One distressed building Downtown was sold in bankruptcy court Tuesday, while another controlled by the same owners could be headed for a similar fate in the weeks ahead.
PMC Property Group became the owner of the James Reed Building at 435 Sixth Ave. when nobody else stepped forward during a hearing in U.S. Bankruptcy Court in Los Angeles to bid more than the $5.5 million PMC offered for the property.
The nine-story Beaux Arts-style building, which has been vacant for three years, ended up in a Chapter 11 bankruptcy to avoid a sheriff sale after its California owners, Michael Kamen and Gerson Fox, couldn't make a balloon payment on a PNC Bank mortgage.
They purchased the property for $6.5 million in October 2008.
PMC emerged as the frontrunner to secure the building in the bankruptcy sale after it was selected by Chapter 11 trustee Howard Ehrenberg to be the "stalking horse," or opening bidder for the structure. The $5.5 million offer was the highest of five bids solicited in advance of the hearing.
Mr. Ehrenberg hopes to close on the transaction by Oct. 15. He intends to use the proceeds to pay off creditors, including a negotiated $2.2 million payment plus interest calculated from July 1 to PNC and more than $500,000 in claims by Allegheny County, the city and the city school district for delinquent property taxes.
PMC plans to convert the James Reed Building into residential space. With the latest acquisition, the Philadelphia developer now owns or is in the process of acquiring seven properties Downtown totaling 1.2 million square feet. One of the properties it owns is the Regional Enterprise Tower across the street from the James Reed Building. It intends to convert the upper half of that building into apartments.
The James Reed Building isn't the only property owned by Mr. Kamen and Mr. Fox facing a potential court-supervised sale.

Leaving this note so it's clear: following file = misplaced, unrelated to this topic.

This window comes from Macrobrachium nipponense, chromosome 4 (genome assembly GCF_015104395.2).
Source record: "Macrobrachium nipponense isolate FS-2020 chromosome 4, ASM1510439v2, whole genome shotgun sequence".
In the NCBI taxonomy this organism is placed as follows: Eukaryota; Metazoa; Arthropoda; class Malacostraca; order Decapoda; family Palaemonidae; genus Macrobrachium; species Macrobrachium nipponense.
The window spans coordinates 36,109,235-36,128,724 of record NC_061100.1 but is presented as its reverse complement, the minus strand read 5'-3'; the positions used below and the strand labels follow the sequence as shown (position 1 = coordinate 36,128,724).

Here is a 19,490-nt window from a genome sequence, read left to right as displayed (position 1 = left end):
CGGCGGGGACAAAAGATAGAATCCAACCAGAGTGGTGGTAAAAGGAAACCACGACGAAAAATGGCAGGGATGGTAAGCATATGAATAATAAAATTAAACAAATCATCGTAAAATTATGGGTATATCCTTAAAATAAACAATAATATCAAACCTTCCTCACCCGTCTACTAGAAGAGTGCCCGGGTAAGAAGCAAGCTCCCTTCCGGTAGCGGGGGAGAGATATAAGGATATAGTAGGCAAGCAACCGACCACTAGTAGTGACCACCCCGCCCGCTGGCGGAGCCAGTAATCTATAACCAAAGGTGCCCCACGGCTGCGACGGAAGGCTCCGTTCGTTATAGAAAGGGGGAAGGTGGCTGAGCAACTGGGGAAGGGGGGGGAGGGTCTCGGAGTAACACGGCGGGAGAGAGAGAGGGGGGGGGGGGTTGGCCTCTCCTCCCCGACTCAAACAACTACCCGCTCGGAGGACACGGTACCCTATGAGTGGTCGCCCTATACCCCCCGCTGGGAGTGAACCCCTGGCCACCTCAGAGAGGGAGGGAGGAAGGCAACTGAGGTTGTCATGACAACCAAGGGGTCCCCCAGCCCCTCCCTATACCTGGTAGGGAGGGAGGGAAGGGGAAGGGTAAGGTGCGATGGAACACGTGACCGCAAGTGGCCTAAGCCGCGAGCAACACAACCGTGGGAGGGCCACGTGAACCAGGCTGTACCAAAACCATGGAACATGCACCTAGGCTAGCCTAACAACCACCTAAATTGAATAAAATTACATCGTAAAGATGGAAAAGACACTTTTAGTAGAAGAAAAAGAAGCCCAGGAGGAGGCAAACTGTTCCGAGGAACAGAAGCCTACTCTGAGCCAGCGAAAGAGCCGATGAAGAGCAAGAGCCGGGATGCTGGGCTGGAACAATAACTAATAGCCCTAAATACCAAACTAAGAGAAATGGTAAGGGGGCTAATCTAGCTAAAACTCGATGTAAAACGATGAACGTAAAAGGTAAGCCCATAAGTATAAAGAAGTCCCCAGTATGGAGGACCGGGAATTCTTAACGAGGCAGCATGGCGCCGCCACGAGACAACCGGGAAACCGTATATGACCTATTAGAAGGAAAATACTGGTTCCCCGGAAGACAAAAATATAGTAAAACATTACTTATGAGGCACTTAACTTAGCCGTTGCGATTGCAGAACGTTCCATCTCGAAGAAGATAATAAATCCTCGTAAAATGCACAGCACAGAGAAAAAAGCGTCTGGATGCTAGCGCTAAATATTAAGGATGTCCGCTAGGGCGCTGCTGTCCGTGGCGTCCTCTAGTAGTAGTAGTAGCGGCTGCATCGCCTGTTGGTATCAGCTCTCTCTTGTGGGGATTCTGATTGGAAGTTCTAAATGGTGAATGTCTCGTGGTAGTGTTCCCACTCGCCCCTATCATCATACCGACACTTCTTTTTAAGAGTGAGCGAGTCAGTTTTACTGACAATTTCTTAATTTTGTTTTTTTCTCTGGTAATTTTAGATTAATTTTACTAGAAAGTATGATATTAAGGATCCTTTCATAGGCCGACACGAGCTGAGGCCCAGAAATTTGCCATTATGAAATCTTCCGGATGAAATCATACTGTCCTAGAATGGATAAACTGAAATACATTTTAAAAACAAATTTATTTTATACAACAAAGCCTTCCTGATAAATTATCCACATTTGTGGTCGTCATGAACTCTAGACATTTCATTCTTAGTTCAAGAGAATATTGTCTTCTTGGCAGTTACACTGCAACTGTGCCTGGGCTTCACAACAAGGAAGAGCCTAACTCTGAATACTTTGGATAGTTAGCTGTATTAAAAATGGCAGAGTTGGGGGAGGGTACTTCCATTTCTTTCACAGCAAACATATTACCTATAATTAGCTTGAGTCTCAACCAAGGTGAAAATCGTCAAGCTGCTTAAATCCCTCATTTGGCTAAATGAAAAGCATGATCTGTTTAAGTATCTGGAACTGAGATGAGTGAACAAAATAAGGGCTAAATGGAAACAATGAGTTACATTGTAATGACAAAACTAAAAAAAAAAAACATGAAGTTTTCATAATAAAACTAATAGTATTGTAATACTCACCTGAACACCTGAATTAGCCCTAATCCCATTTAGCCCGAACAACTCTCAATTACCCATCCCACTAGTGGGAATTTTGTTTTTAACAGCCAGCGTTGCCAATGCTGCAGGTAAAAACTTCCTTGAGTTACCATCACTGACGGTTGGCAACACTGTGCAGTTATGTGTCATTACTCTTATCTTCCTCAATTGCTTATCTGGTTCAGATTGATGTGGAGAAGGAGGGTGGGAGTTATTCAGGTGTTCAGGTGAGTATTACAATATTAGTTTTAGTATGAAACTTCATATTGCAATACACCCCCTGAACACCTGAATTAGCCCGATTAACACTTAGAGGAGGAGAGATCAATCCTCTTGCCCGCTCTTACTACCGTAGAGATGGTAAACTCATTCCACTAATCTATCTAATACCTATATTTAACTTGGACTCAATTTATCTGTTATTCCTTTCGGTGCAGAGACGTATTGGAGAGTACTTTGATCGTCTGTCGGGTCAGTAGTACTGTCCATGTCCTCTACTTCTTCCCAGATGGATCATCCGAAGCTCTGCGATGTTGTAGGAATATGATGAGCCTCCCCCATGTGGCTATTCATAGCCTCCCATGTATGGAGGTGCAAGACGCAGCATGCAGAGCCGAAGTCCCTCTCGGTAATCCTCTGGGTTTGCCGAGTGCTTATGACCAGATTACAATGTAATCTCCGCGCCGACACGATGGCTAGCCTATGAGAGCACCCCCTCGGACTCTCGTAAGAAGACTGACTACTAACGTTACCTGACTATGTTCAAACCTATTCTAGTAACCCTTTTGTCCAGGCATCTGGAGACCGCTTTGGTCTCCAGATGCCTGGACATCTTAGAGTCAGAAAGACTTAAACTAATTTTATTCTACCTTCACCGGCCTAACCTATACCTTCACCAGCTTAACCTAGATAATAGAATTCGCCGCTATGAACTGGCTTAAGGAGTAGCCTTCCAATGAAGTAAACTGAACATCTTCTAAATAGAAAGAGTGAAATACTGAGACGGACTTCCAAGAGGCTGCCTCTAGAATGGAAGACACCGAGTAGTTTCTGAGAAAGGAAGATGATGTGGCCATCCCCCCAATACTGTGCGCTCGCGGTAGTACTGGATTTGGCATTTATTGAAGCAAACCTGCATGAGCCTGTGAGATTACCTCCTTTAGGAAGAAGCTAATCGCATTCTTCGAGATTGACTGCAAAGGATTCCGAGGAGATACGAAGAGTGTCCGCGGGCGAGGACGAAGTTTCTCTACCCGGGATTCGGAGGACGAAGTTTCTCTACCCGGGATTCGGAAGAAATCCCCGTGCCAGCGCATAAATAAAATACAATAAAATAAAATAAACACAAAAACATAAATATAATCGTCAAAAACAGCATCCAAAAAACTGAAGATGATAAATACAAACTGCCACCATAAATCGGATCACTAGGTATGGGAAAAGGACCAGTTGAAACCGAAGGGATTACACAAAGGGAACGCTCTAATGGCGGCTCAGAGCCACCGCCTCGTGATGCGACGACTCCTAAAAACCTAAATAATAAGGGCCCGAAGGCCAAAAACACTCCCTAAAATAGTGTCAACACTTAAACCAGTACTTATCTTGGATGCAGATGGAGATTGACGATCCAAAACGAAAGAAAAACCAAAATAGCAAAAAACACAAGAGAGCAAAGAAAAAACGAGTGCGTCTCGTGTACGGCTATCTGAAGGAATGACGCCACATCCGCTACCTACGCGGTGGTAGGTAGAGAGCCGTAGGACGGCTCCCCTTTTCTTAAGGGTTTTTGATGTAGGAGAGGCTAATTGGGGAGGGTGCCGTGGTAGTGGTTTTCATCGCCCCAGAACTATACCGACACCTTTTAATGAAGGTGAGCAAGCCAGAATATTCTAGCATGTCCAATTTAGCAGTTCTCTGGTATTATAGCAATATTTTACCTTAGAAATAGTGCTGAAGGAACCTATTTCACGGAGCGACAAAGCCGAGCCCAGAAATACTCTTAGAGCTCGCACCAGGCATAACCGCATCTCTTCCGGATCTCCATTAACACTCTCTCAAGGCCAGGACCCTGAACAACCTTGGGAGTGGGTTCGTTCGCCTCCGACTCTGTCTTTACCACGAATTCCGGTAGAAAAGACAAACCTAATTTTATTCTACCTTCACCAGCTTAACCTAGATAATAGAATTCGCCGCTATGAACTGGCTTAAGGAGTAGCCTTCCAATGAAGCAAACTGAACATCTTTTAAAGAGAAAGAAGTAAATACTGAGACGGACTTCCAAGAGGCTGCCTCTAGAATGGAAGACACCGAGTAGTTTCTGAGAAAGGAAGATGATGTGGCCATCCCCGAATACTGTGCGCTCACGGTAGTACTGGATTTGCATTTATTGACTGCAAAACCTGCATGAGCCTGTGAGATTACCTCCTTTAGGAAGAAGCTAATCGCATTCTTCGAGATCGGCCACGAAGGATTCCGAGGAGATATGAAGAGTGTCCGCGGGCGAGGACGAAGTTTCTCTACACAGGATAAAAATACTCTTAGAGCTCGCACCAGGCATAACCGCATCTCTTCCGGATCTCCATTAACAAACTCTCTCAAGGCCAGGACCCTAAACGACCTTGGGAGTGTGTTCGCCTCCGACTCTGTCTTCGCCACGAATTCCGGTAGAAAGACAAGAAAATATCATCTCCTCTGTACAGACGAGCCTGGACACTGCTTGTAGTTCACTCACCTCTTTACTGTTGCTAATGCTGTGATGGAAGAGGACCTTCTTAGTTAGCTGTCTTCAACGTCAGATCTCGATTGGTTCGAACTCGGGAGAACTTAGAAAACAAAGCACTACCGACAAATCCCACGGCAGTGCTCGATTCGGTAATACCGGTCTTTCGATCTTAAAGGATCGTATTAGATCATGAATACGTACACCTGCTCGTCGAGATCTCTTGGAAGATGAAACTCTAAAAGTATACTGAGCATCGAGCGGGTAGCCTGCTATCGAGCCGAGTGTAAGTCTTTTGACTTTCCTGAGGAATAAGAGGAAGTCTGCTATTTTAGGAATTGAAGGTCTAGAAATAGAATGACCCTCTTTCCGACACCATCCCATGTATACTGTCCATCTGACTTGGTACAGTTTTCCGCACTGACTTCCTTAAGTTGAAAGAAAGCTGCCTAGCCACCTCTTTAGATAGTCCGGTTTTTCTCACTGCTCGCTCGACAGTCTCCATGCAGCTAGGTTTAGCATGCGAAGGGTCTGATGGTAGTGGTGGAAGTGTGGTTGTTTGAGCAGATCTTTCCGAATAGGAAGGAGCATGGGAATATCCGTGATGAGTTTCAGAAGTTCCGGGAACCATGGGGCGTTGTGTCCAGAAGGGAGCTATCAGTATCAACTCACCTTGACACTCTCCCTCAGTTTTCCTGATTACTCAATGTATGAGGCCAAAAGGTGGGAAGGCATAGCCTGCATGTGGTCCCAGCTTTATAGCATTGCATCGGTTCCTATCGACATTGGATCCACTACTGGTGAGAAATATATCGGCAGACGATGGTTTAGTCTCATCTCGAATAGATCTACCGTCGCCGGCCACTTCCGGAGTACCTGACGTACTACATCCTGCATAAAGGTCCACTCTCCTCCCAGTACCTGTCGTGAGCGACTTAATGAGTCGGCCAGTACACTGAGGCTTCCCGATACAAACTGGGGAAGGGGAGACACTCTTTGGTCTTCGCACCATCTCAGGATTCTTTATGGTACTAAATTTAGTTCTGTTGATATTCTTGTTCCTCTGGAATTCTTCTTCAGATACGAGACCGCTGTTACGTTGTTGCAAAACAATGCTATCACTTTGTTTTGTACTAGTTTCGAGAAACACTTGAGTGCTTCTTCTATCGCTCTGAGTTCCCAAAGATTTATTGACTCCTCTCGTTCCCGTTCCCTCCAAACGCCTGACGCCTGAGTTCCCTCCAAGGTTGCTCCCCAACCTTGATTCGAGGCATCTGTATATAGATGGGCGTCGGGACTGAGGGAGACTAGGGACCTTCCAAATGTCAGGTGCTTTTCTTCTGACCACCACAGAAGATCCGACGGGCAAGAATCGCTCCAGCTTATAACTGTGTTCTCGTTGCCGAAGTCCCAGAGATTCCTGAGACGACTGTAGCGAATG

Last week, lender SA Challenger asked a U.S. Bankruptcy Court judge in Pittsburgh for permission to move ahead with a sheriff sale for the venerable Union Trust Building on Grant Street.
The owners, operating under the name 501 Grant Street Partners, sought bankruptcy protection for the building to prevent the real estate from being sold at a sheriff sale in August after they defaulted on a $41.4 million mortgage.
With the bankruptcy filing, the sale was automatically halted. But SA Challenger filed a motion Friday asking for the stay to be lifted so that it can proceed with a foreclosure.
"It is clear that the debtor has utilized the bankruptcy process merely to stall the inevitable sale of the property," the motion states.
SA Challenger, which was assigned the mortgage by U.S. Bank, claimed in the motion that the owners have no current income to fund operating expenses or to maintain the property and no way to pay for the administrative expenses associated with the bankruptcy case. They also have no equity in the property, it said.
"Unless relief is immediately granted to SA Challenger, the property will quickly deteriorate, suppliers and employees will refuse to support the property, necessary maintenance and improvements will be ignored, utilities and other necessary services may be terminated, and the property could become a hazard or be irreparably harmed, especially as winter is rapidly approaching," the motion stated.
Mr. Kamen and Mr. Fox paid $24.1 million for the 11-story Union Trust Building, built by industrialist Henry Clay Frick, in February 2008 with the intent of restoring its grandeur.
But in its motion, SA Challenger said the building is now only 30 to 40 percent occupied. While the owners estimate the value of real estate at $27 million to $59 million, the lender claims it isn't even worth $27 million at this point. The lender also cited a recent lawsuit filed by Mr. Kamen in which he estimated the value at $20 million to $23 million.
The owners also have been involved in litigation with Siemens Corp., the major tenant in the Union Trust Building, and have been feuding among themselves over the defaults and bankruptcies that have plagued many of their property holdings here and elsewhere.
Such disputes create additional obstacles for the debtor, the motion stated.
"After going through two foreclosure actions and a potential receivership, the insurmountable problems facing the debtor show that the debtor simply [cannot] do what it needs to do to service the debt," it said.
Roger Bould, an attorney for the owners, could not be reached for comment.